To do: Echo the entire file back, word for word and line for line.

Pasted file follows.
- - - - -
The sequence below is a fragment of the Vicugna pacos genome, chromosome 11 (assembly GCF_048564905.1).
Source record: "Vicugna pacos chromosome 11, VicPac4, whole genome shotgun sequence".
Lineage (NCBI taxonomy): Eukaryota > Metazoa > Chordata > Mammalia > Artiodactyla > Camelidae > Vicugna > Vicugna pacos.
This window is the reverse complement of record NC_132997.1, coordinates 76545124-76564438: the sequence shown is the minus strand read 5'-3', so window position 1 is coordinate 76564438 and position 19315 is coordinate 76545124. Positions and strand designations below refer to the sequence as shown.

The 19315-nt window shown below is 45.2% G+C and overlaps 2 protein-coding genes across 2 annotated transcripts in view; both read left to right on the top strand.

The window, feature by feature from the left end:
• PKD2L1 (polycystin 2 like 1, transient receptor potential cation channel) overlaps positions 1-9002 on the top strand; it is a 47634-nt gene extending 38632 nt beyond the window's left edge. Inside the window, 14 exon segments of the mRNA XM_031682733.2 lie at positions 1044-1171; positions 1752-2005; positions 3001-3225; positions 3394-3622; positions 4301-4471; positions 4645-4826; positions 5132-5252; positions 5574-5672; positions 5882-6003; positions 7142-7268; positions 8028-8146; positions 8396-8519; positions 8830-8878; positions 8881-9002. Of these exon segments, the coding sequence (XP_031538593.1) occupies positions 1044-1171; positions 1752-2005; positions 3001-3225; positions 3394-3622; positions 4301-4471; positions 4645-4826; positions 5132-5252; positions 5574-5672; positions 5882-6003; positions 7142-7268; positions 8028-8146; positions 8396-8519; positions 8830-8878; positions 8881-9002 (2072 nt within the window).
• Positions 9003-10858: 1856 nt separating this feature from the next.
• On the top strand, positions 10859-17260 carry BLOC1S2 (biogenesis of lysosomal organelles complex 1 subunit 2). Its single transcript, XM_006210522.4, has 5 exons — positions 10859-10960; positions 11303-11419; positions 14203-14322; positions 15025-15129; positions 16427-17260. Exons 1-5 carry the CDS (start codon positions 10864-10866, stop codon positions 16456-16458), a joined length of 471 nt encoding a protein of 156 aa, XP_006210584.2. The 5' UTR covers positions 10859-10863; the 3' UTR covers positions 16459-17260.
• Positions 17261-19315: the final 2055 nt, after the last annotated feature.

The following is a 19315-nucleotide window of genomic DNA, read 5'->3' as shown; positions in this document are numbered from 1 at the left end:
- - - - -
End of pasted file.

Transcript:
The sequence below is a fragment of the Vicugna pacos genome, chromosome 11 (assembly GCF_048564905.1).
Source record: "Vicugna pacos chromosome 11, VicPac4, whole genome shotgun sequence".
Lineage (NCBI taxonomy): Eukaryota > Metazoa > Chordata > Mammalia > Artiodactyla > Camelidae > Vicugna > Vicugna pacos.
This window is the reverse complement of record NC_132997.1, coordinates 76545124-76564438: the sequence shown is the minus strand read 5'-3', so window position 1 is coordinate 76564438 and position 19315 is coordinate 76545124. Positions and strand designations below refer to the sequence as shown.

The 19315-nt window shown below is 45.2% G+C and overlaps 2 protein-coding genes across 2 annotated transcripts in view; both read left to right on the top strand.

The window, feature by feature from the left end:
• PKD2L1 (polycystin 2 like 1, transient receptor potential cation channel) overlaps positions 1-9002 on the top strand; it is a 47634-nt gene extending 38632 nt beyond the window's left edge. Inside the window, 14 exon segments of the mRNA XM_031682733.2 lie at positions 1044-1171; positions 1752-2005; positions 3001-3225; positions 3394-3622; positions 4301-4471; positions 4645-4826; positions 5132-5252; positions 5574-5672; positions 5882-6003; positions 7142-7268; positions 8028-8146; positions 8396-8519; positions 8830-8878; positions 8881-9002. Of these exon segments, the coding sequence (XP_031538593.1) occupies positions 1044-1171; positions 1752-2005; positions 3001-3225; positions 3394-3622; positions 4301-4471; positions 4645-4826; positions 5132-5252; positions 5574-5672; positions 5882-6003; positions 7142-7268; positions 8028-8146; positions 8396-8519; positions 8830-8878; positions 8881-9002 (2072 nt within the window).
• Positions 9003-10858: 1856 nt separating this feature from the next.
• On the top strand, positions 10859-17260 carry BLOC1S2 (biogenesis of lysosomal organelles complex 1 subunit 2). Its single transcript, XM_006210522.4, has 5 exons — positions 10859-10960; positions 11303-11419; positions 14203-14322; positions 15025-15129; positions 16427-17260. Exons 1-5 carry the CDS (start codon positions 10864-10866, stop codon positions 16456-16458), a joined length of 471 nt encoding a protein of 156 aa, XP_006210584.2. The 5' UTR covers positions 10859-10863; the 3' UTR covers positions 16459-17260.
• Positions 17261-19315: the final 2055 nt, after the last annotated feature.

The following is a 19315-nucleotide window of genomic DNA, read 5'->3' as shown; positions in this document are numbered from 1 at the left end: